Comprehensive Patent Terminology – List of Patent Terms III
This page contains Patent terminology for letters I through O, Click these links for:
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Patent Indirect infringement
A specific type of patent infringement whereby third party persons or companies supply a product for which the purpose is that it be used to essentially make your own version of the patented device which is claimed in the infringed patent. For example, if a company holds the patent to creating a particular antennae for your mobile device, the company guilty of indirect infringement would essentially be guilty of selling plans or direction to make your own replica of the patented antennae.
Some jurisdictions hold indirect infringements to also be considered a type of “contributory infringement” or in some language the wording “induced infringement” is also used to describe this type of patent indirect infringement.
Patent Induced infringement
This type of infringement refers essentially to a particular version of indirect infringement.
Patent Industrial applicability
This requirement is a part of many patent systems, which essentially requires an invention to be able to follow industrial applicability tests. The industrial applicability of a patent must be met in these various circumstances in order for a patent to be successfully granted for a particular patent.
Patent Information disclosure statement
This disclosure statement is a submission providing background art for relevant information to the USPTO. The patent applicant provides this type of disclosure specifically during patent prosecution.
This kind of patent specifically refers to patents for works invented with a particularly short commercial life whereby they represent more of a step-wise advance in the existing technology and not necessarily a ground breaking new invention. For this type of patent, the protection generally spans a shorter period of time such as 8 years versus 20.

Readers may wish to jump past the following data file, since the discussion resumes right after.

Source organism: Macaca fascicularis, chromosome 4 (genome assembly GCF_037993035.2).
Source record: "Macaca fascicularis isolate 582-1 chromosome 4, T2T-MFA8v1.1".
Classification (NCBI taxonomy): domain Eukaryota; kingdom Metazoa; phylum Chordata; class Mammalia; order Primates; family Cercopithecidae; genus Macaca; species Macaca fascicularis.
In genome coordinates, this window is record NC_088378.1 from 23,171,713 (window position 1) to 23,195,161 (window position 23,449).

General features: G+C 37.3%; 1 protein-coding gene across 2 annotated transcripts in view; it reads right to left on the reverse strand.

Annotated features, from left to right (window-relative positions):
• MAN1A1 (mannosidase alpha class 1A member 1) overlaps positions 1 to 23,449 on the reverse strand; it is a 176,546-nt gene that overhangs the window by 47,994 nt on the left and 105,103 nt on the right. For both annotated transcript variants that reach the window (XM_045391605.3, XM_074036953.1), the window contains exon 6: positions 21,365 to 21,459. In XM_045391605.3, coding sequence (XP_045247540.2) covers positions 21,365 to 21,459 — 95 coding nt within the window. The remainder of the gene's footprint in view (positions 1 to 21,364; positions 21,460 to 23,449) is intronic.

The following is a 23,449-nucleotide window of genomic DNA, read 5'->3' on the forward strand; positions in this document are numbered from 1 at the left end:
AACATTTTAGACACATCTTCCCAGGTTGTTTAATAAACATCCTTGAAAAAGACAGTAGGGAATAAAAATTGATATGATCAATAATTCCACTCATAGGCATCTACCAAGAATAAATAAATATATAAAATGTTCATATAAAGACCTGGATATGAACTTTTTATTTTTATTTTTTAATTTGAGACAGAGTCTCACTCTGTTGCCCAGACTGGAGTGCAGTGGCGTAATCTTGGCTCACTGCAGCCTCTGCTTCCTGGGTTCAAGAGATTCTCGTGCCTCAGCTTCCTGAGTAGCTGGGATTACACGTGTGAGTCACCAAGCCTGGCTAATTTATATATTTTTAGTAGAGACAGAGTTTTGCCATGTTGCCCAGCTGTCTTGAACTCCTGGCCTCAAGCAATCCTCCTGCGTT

Patent Interference proceeding
During this patent proceeding of the USPTO, it is decided who specifically will be granted a patent.
Patent Invalidity opinion
An opinion regarding the invalidity of a patent. This opinion is also often referred to as a “validity opinion.” It is a an opinion with legal weight that is provided on behalf of a patent applicant or patent holder by the attorney representing such entity. The opinion describes legal basis and a legal opion as to whether a court might rule one way or another regarding the validity of a patent which has been issued. This kind of legal opinion specifically is used in order to determine the chances that a patent will be defensible in court. Invalidity opinions provided by patent legal experts and supported by experts in the area of science, innovation, or technology addressed by the patent are typically sought before moving forward with patent litigation.
Patent Invention disclosure
This confidential document is generally written on behalf of a patent holder by an expert or scientist or other form of expert such as an engineer in order to document the patent within a company’s patent group. Some companies have a patent department whereas others rely upon external groups such as patent attorneys or other patent experts in determining if patent protection is necessary to protect their described invention.
Patent Invention promotion firm